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Proposed federal gas tax hike stalls in deficit commission

Traffic flows along I-794 in Milwaukee recently. The federal government-proposed gas tax hike hit a snag Friday in the  (Staff photo by

Traffic flows along I-794 in Milwaukee recently. A proposed 15-cent gas tax hike hit a snag Friday. (Staff photo by Kevin Harnack)

By Joe Lanane

National transportation builders might have to wait another 17 years before seeing the federal gas tax increase.

A federal deficit panel rejected a plan Friday that would have increased the federal gas tax for the first time since 1993. The National Commission on Fiscal Responsibility and Reform failed to approve a large scale cost-cutting program that proposed boosting the federal gas tax by 15 cents. The 18-member panel garnered only 11 of the 14 necessary votes to push its recommendation to Congress.

The national transportation budget gets 90 percent of its money from a 18.4-cent federal gas tax, according to Brian Deery, senior director of the AGC of America’s highway and transportation division.

The federal gas tax has been at the same level since 1993. Inflation has significantly decreased the gas tax’s value, Deery said, making it difficult for state highway programs to maintain roads.

“The gas tax lost about 60 percent of its purchasing power since the last time it was raised, and even then it wasn’t enough to fit all the needs,” he said. “It’s had a huge impact on this segment of the construction industry.”

On average, Deery said federal money makes up 41 percent of state transportation budgets. But because the federal gas tax does not raise enough revenue, Pat Goss, executive director of the Wisconsin Transportation Builders Association, said Congress has raided more than $30 billion from the general budget to cover transportation costs.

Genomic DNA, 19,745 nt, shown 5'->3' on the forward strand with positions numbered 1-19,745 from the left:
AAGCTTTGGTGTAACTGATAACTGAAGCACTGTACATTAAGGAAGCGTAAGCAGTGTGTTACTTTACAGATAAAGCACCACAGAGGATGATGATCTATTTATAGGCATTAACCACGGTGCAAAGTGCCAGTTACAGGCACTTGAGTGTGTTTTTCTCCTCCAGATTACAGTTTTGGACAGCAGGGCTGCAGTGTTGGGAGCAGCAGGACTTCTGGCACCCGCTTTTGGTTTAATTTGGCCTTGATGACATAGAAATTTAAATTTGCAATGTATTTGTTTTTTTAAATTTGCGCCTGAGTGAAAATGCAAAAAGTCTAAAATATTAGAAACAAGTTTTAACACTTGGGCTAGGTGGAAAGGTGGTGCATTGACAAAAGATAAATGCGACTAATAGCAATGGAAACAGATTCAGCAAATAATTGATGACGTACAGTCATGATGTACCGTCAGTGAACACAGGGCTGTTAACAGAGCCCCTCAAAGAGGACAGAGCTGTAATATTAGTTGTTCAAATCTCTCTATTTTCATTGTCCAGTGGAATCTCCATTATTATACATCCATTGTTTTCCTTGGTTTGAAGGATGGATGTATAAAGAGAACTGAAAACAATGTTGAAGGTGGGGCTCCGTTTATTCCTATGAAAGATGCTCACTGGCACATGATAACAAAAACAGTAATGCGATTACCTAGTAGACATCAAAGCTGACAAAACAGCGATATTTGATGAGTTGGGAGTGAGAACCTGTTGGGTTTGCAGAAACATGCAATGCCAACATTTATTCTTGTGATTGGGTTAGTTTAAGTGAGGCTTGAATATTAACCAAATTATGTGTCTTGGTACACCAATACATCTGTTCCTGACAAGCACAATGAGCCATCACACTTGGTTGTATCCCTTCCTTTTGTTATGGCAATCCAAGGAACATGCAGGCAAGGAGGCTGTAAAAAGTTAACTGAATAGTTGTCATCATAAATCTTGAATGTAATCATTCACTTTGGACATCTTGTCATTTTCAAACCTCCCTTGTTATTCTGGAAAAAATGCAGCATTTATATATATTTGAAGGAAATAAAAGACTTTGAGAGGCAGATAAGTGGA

Without an increased gas tax, he said the federal government will struggle to find an alternative method to make up the transportation gap.

“Either they do what they’ve been doing the past several years and take money from the general fund, or do nothing and live with the dollars we have,” Goss said, “which would reduce spending on transit aid as well as highway and airport infrastructure.”

The last federal transportation bill was approved in 2005. It expired last year, but Congress has granted five extensions, each lasting three months, to keep the law alive. The fifth extension expires Dec. 31.

A $500 billion proposed transportation bill was passed by the U.S. House during the last legislative session, but Goss said the bill never got a vote in the U.S. Senate because there was there was a $150 billion shortfall.

Because the commission’s recommendation failed to gain approval, a federal gas tax hike must go through the traditional legislative process, said Debbie Gebhardt, chief of staff for U.S. Rep. Tom Petri, R-Fond du Lac.

“If that’s the case, every state is going to be receiving less funding for the program,” Gebhardt said, “and it’s probably unlikely the new congress would on its first year raise the gas tax, I would think.”

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